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Postby Rkcapps » Tue, 29 Oct 2019 6:44 pm

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Rath Darkblade
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Re: Scenes

Postby Rath Darkblade » Wed, 30 Oct 2019 12:18 pm

Let's have a look at this, point by point:

1. Yes, interesting characters are vital. That goes without saying. Boring ones will sink your novel. ;) And yes, an MC thinking alone in his room (or something like that) slows down the story, which is why I use such scenes very sparingly and usually get another character to interrupt them ASAP.

2. Yes, don't over-use story beats. (I write adventure stories, and one of the beats there is the confrontation with the Big Bad. If every scene was a confrontation, the story would be ridiculous). :lol:

3. I think what they're saying here is that, when you write a story, the story arc may look similar to other stories in the same genre, but how you get there will be different. For instance, my adventure may be similar to another adventure story in the sense that the hero experiences trauma, grows up, matures, and takes revenge. Sounds similar to Batman, right? But the story itself won't be the same as Batman's. :)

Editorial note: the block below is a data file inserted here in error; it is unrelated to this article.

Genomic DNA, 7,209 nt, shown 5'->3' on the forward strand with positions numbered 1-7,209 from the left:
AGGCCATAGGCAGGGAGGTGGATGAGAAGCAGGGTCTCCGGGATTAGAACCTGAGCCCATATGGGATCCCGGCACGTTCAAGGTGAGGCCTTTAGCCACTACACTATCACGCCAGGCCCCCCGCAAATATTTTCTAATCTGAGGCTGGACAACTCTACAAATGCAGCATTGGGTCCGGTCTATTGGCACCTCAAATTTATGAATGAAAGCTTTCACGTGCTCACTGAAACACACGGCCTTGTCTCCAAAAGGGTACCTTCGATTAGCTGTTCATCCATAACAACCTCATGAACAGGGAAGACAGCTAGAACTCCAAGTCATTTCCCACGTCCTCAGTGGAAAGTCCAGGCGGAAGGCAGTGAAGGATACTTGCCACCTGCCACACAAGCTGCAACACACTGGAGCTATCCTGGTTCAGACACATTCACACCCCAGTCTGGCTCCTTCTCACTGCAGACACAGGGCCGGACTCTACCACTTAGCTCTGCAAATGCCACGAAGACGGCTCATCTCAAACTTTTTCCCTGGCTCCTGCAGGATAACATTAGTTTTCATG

4. To summarise #4 - Kill Your Darlings. ;) Yes, sometimes us writers get diverted by something that someone else wrote, which we think is genius, and we try to work it somehow into our own stories. Should we do this? No. But it's a common trap.

5. :lol: Plot holes (“It was fun, but… it made no sense.”) Yep. Tie up your plot holes. Don't use symbols too much, strengthen your dialogue, and for gawd's sake, stay away from infodumps! ;)

6. Foreshadowing ... yes. To summarise, this is another way to say "Chekhov's Gun" - i.e. if there's a gun hanging on the wall during Act 1, it must be fired during Act 2. If it's not, get rid of the blasted gun! It serves no purpose. ;) See here for a fuller explanation.

An interesting article. Thanks, Rkcapps! :)
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